Low-Frequency Electrical Properties for Subsurface Exploration of the Earth and Planets, 15-R9709

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Principal Investigators
Robert E. Grimm
David E. Stillman

Inclusive Dates:  03/01/07 – 07/01/08

Background - The focus of this project was to make low-frequency electrical-properties measurements of saline ice, salt hydrates, and ice/hydrate/soil mixtures to determine the geophysical detection limits and properties of ices on the Moon, Mars and outer-planet satellites. The project further sought to assess bioelectrical signatures from soil-microbe mixtures for both terrestrial and extraterrestrial assays.

Approach - SwRI's Planetary Electrical Properties and Geochemistry Laboratory is equipped to measure complex dielectric constant over a wide range of frequency and temperature. From these broadband dielectric spectra, individual mechanisms of storage and dissipation of electrical energy can be modeled and identified. The project team performed dozens of individual experiments, varying ice-impurity composition and content, ice content, and soil type.

Accomplishments - During the course of the investigation, the team discovered that much more detailed study of saline ice and salt hydrates was necessary to provide the proper foundation for later analysis of mixtures. This work resulted in new fundamental contributions in structural chemistry that were not originally anticipated, namely:

  • When impurity ions such as Cl- are incorporated into the ice lattice, counterions such as Ca2+ are not similarly accommodated but instead reside interstitially
     
  • The dielectric relaxation frequency in ice increases with increasing impurity content until a quantifiable saturation limit is reached
     
  • Ionic defects in salt hydrates are much more abundant than in doped ice, indicating that disruption of hydrogen bonding is common
     
  • Below the eutectic temperature of an ice-salt mixture, the salt hydrates always form an electrically connected phase among disconnected ice
     
  • Above the eutectic temperature, a threshold of approximately 3 mM salt is necessary for micron-sized brine channels to form a connected network.

For ice-soil mixtures:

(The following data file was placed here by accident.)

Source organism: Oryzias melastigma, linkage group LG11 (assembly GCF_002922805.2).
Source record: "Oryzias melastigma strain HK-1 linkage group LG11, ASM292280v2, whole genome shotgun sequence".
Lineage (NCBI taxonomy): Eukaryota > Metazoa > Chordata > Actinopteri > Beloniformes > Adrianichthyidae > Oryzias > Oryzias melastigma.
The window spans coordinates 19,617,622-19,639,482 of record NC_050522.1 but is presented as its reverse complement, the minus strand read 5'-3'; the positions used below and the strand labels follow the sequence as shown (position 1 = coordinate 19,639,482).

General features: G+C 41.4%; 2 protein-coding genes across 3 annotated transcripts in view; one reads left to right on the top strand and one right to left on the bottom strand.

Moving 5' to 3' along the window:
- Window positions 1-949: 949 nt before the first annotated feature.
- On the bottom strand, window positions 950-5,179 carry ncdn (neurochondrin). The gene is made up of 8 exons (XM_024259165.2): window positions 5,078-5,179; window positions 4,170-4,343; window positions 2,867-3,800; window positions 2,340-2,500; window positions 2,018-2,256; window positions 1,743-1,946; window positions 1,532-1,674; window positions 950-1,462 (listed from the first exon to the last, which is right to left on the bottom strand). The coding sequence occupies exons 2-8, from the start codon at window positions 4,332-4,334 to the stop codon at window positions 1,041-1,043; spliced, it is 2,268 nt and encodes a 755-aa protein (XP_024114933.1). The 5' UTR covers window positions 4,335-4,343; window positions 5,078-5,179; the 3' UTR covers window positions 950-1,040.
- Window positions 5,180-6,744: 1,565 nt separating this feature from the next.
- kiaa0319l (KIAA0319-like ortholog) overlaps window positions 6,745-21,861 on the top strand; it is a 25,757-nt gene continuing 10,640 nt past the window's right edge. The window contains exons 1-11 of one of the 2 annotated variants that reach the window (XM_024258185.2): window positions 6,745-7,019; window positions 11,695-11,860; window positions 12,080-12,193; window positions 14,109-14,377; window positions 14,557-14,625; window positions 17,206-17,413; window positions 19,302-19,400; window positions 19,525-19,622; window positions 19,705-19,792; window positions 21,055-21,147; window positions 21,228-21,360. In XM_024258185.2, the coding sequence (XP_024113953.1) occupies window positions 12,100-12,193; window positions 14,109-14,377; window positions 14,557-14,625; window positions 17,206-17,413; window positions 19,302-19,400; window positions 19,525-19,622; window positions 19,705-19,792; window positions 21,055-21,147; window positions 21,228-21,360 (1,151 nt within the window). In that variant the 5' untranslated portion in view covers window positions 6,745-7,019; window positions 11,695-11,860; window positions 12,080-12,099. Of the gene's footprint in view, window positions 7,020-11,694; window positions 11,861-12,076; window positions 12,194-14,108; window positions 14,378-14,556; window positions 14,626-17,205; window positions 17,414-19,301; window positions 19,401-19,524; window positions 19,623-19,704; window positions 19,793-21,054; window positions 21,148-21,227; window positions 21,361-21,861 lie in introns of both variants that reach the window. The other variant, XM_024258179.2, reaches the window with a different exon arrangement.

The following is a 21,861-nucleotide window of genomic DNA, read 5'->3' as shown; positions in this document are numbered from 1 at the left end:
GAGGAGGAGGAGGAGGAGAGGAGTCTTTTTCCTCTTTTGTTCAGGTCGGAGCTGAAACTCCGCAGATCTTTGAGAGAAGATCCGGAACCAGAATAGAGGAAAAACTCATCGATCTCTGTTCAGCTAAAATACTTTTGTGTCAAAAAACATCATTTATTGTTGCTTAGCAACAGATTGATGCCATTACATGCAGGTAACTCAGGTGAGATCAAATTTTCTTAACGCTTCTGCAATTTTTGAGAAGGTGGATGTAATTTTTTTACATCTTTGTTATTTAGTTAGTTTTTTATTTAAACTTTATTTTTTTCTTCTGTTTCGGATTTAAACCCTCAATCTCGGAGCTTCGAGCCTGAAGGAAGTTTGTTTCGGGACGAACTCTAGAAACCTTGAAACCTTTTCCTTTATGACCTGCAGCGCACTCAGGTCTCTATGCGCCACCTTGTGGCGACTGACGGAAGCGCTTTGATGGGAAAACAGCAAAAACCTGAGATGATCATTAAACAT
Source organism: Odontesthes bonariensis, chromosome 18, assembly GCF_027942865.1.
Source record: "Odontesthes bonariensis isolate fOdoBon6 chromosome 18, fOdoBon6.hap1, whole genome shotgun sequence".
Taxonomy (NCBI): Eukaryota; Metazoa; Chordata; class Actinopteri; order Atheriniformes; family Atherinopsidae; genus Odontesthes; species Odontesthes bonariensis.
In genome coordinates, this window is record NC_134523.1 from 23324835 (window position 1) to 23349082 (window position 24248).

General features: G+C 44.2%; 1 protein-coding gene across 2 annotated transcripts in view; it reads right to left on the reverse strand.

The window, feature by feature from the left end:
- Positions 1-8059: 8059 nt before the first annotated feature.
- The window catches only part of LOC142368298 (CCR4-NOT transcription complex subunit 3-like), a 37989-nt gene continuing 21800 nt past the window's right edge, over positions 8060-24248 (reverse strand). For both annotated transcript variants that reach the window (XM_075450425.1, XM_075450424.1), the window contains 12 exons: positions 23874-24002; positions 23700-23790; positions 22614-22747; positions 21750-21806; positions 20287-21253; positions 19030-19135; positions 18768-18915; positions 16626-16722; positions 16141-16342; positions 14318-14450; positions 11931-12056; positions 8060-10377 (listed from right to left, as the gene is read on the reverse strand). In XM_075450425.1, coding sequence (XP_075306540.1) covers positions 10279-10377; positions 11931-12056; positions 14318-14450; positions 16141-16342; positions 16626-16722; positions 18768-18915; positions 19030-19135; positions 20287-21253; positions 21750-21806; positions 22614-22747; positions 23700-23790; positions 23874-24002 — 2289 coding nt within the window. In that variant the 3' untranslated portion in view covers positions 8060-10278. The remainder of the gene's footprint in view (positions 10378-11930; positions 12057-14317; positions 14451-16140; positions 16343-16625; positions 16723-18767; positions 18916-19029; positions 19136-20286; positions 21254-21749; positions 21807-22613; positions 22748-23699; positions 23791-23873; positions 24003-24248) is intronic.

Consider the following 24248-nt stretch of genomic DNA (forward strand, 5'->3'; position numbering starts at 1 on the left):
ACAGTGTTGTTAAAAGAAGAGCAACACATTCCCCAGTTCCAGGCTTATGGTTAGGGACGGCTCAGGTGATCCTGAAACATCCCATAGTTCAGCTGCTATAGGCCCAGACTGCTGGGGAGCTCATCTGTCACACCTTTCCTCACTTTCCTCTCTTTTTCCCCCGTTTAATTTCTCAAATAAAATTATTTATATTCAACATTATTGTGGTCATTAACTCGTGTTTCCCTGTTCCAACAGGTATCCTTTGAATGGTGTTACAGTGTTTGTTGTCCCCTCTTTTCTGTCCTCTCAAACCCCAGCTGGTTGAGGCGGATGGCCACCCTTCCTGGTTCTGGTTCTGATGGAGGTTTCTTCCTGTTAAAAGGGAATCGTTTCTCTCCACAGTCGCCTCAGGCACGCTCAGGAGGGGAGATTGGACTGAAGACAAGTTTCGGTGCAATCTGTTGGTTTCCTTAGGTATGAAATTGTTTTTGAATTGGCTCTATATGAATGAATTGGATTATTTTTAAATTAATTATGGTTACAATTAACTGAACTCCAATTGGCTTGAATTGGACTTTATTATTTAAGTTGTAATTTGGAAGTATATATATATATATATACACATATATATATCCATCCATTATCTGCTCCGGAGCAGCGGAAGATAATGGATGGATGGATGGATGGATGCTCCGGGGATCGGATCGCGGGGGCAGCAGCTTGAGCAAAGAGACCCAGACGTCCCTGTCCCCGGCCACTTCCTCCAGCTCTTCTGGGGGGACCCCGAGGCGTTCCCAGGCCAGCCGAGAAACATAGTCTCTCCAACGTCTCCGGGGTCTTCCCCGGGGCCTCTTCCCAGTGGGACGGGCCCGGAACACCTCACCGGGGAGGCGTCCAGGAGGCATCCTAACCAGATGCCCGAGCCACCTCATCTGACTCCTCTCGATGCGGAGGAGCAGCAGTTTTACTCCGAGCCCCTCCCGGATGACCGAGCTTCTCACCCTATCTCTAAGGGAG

• Ice properties are recoverable from the mixture, with a detection limit around one percent
     
  • The proximity of the silicates causes additional defects to form in the ice, beyond the nominal limits
     
  • Unfrozen water between the ice and silicate is evident
     
  • There is an interfacial polarization between the ice and silicate
     
  • Above the eutectic temperature, pore sizes must be micron-sized or larger to form electrically connected fluid channels; in agreement with the ice-only measurements
     
  • The cation-exchange capacity of the silicates affects the brine properties.

The team did not complete the microbe study. Initial tests were not successful and were not followed up because of additional effort spent early in the project on saline ice and salt hydrates. The team did conclude, however, that unfrozen water at subfreezing temperatures cannot support microbial life – in contrast to speculation in the astrobiology literature – because the electrical conductivity is not high enough to indicate useful transport of nutrients and wastes.

This project resulted in six conference presentations (one invited), and two journal articles. SwRI won three NASA grants based on work in progress. The work has led to several additional pending and planned proposals, including flight instruments. The work performed for this project is the foundation for many years of electrical-properties studies relevant to ices throughout the Solar System.

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